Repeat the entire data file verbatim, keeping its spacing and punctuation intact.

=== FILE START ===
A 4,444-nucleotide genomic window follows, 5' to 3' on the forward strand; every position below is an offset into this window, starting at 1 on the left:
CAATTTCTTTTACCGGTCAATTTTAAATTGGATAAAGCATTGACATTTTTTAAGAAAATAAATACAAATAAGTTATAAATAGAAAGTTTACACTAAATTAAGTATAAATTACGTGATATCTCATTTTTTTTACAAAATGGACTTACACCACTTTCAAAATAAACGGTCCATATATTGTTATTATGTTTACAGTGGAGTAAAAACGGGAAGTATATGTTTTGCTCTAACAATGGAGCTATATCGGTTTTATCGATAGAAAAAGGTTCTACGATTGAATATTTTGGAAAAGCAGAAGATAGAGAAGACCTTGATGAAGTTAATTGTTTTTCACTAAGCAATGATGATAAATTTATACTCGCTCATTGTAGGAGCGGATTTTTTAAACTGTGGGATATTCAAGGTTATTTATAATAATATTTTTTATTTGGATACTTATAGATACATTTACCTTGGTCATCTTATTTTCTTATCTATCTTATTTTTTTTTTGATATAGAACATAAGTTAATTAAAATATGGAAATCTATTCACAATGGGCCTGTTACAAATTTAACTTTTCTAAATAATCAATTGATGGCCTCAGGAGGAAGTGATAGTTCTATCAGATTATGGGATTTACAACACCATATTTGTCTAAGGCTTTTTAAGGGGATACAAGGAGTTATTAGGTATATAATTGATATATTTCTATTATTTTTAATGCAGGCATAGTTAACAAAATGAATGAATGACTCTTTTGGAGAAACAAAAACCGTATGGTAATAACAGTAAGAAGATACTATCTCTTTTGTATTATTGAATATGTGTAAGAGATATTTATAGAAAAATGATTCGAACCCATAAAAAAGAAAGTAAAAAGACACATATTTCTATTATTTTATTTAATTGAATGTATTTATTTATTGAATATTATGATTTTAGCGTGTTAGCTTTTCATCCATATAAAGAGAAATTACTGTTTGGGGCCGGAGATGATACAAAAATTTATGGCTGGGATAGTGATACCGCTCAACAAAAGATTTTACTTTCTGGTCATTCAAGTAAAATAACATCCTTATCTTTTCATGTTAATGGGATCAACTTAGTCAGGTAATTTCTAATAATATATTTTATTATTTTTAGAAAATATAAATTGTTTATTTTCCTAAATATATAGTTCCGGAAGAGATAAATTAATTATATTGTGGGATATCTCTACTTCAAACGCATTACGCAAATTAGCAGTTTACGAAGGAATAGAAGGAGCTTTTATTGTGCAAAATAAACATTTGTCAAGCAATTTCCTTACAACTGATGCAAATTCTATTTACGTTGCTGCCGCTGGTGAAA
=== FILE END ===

A 4,444-nucleotide genomic window follows, 5' to 3' on the forward strand; every position below is an offset into this window, starting at 1 on the left:
CAATTTCTTTTACCGGTCAATTTTAAATTGGATAAAGCATTGACATTTTTTAAGAAAATAAATACAAATAAGTTATAAATAGAAAGTTTACACTAAATTAAGTATAAATTACGTGATATCTCATTTTTTTTACAAAATGGACTTACACCACTTTCAAAATAAACGGTCCATATATTGTTATTATGTTTACAGTGGAGTAAAAACGGGAAGTATATGTTTTGCTCTAACAATGGAGCTATATCGGTTTTATCGATAGAAAAAGGTTCTACGATTGAATATTTTGGAAAAGCAGAAGATAGAGAAGACCTTGATGAAGTTAATTGTTTTTCACTAAGCAATGATGATAAATTTATACTCGCTCATTGTAGGAGCGGATTTTTTAAACTGTGGGATATTCAAGGTTATTTATAATAATATTTTTTATTTGGATACTTATAGATACATTTACCTTGGTCATCTTATTTTCTTATCTATCTTATTTTTTTTTTGATATAGAACATAAGTTAATTAAAATATGGAAATCTATTCACAATGGGCCTGTTACAAATTTAACTTTTCTAAATAATCAATTGATGGCCTCAGGAGGAAGTGATAGTTCTATCAGATTATGGGATTTACAACACCATATTTGTCTAAGGCTTTTTAAGGGGATACAAGGAGTTATTAGGTATATAATTGATATATTTCTATTATTTTTAATGCAGGCATAGTTAACAAAATGAATGAATGACTCTTTTGGAGAAACAAAAACCGTATGGTAATAACAGTAAGAAGATACTATCTCTTTTGTATTATTGAATATGTGTAAGAGATATTTATAGAAAAATGATTCGAACCCATAAAAAAGAAAGTAAAAAGACACATATTTCTATTATTTTATTTAATTGAATGTATTTATTTATTGAATATTATGATTTTAGCGTGTTAGCTTTTCATCCATATAAAGAGAAATTACTGTTTGGGGCCGGAGATGATACAAAAATTTATGGCTGGGATAGTGATACCGCTCAACAAAAGATTTTACTTTCTGGTCATTCAAGTAAAATAACATCCTTATCTTTTCATGTTAATGGGATCAACTTAGTCAGGTAATTTCTAATAATATATTTTATTATTTTTAGAAAATATAAATTGTTTATTTTCCTAAATATATAGTTCCGGAAGAGATAAATTAATTATATTGTGGGATATCTCTACTTCAAACGCATTACGCAAATTAGCAGTTTACGAAGGAATAGAAGGAGCTTTTATTGTGCAAAATAAACATTTGTCAAGCAATTTCCTTACAACTGATGCAAATTCTATTTACGTTGCTGCCGCTGGTGAAA